Fooling Students into Not Fooling Themselves

Raymond Hall

Four activities designed to engage students in the methods of science by showing how personal experience is not always to be trusted. 

            Carl Sagan has argued with some success that “pseudoscience is embraced in exact proportion as real science is misunderstood1. The current situation in the US is that a significant percentage of our fellow citizens believe in many topics either unsupported or even refuted by current evidence. A 2001 Gallup poll2 indicated that a third of Americans profess a belief in astrology (up from 27% in 1990), that 28% believe it is possible to converse with the dead (up from 18%), and fully half believe in extra sensory perception.

            As a science educator, I feel that enabling students to understand science involves an emphasis on how to discern scientific claims from that of the many pseudoscientific claims that abound in our media. What's behind the popularity of these claims? Purported reasons for why astrology, siances, and ESP are so widely believed are covered in a number of recent books3, and seem as numerous as the unsupported beliefs themselves. In my research and reading of these books I have come to implicate a common factor among those who hold to such claims; the inability to distinguish reliable evidence. 

I teach a general education course in critical thinking entitled Science & NonsenseThe course involves a study of the nature of the scientific enterprise, and how science, and the knowledge obtained from science, affects our lives and shapes our understanding of the world. I also seek to develop students' critical thinking skills through the study of past and current controversial topics that involve science or claim to be supported by science. The aim of the curriculum then is to enable students to tell the difference between reliable evidence and hearsay, reason and delusion, science and nonsense! 

Science as a Safeguard

 What follows is a set of classroom activities and topics designed to actively demonstrate to students how much of what they commonly take as evidence is unmistakably unreliable. The ability to distinguish reliable evidence first involves a better understand of ourselves, and the many ways we are prone to misinterpret our perceptions. With these activities I try to convince students that, in the words of Richard Feynman4, “A first principle [in science] is that you must not fool yourself—and you are the easiest person to fool!”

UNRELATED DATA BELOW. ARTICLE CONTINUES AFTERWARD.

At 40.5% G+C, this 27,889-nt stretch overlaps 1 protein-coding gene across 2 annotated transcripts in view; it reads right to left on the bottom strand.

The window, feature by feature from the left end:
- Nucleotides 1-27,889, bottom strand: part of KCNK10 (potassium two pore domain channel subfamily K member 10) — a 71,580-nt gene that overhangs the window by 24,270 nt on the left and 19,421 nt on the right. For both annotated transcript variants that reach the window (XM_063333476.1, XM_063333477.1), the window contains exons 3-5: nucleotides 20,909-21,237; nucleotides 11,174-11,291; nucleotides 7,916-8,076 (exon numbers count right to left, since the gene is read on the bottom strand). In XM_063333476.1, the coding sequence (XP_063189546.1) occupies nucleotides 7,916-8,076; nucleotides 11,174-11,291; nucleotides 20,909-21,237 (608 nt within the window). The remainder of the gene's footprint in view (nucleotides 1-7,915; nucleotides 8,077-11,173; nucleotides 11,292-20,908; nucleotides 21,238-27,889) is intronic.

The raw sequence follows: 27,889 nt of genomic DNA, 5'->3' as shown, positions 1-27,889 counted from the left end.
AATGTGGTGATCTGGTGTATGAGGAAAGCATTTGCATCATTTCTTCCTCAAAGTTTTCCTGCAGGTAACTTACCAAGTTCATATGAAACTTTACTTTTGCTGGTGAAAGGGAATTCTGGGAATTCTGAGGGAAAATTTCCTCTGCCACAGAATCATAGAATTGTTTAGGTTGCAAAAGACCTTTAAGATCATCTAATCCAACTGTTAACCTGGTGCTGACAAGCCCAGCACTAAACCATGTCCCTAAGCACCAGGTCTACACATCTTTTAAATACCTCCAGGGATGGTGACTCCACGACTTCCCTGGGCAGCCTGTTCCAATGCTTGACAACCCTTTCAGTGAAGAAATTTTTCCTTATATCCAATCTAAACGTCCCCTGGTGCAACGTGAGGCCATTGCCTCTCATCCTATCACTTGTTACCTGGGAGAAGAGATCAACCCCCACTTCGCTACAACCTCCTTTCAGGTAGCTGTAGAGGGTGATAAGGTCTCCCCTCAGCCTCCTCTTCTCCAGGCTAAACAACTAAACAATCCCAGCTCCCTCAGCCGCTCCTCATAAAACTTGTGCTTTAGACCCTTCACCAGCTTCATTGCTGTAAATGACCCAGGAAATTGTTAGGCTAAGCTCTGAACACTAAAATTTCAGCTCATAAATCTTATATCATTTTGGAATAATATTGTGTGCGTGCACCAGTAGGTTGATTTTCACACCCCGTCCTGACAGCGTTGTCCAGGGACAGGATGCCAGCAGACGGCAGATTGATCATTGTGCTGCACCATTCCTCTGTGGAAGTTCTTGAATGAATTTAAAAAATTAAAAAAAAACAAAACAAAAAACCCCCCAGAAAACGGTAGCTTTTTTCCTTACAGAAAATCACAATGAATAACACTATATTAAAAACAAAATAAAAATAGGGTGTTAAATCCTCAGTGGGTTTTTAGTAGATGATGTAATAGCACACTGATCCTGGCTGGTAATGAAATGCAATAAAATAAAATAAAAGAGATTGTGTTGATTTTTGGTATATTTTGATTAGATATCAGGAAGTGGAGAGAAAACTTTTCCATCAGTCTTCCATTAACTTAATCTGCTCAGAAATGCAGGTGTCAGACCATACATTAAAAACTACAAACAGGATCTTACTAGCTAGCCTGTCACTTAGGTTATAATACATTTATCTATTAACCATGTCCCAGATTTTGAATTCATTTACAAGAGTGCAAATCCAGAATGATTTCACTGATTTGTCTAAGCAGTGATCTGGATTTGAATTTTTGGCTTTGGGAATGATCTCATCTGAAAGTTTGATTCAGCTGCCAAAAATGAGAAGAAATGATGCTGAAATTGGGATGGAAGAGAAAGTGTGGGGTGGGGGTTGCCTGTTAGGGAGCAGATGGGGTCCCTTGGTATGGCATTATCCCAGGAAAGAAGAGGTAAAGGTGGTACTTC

Of course it is not a simple matter getting folks to question what they think they know. I have found that students of critical thinking are initially uncomfortable with the use of reason, since most are defensive of their current beliefs, and often express surprise at the idea of being asked to support their beliefs rationally. One aspect of science that I initially stress is that scientists employ methods developed to mediate what I will call pitfalls of perception, the ways in which our common sense intuition fails us. Many of these pitfalls are documented in the books and articles of Thomas Gilovich5, a professor of psychology at Cornell University. Gilovich suggests that the amazing complexity of our cognition, of how the human mind takes in and processes information, makes it inevitable that there will be ways in which the system can subtly betray us. States Gilovich: “At one level, [that common sense is so wrought with pitfalls] should not come as a surprise: It is precisely because everyday judgment cannot be trusted that the inferential safeguards known as the scientific method were developed;”6 safeguards such as control samples, blind (and double blind) studies, and peer review. 

            I have found that exploring these pitfalls of perception is an effective way of engaging students to critically examine their beliefs. The following four activities describe why safeguards are needed and employed, and underscore how wrong things can go if one does not adequately guard against such pitfalls.

Subjective Validation and Astrology

            Most realize that it is easy to read more into a written passage than was intended by the writer, but feel that this doesn’t present much of a problem. I demonstrate that it can cause alarming misinterpretations with the following activity, most recently popularized by the famous magician and activist against pseudoscientific thinking, James Randi7.

            Checking up on one’s horoscope appears to be a strong American pastime with almost every major newspaper carrying the daily celestial assessments of sun sign astrology. A major claim of sun sign astrology is that one’s personality is largely determined by the position of the sun against the ecliptic constellations at one’s time of birth. Our first activity explores the most prevalent evidence for this claim —that it works!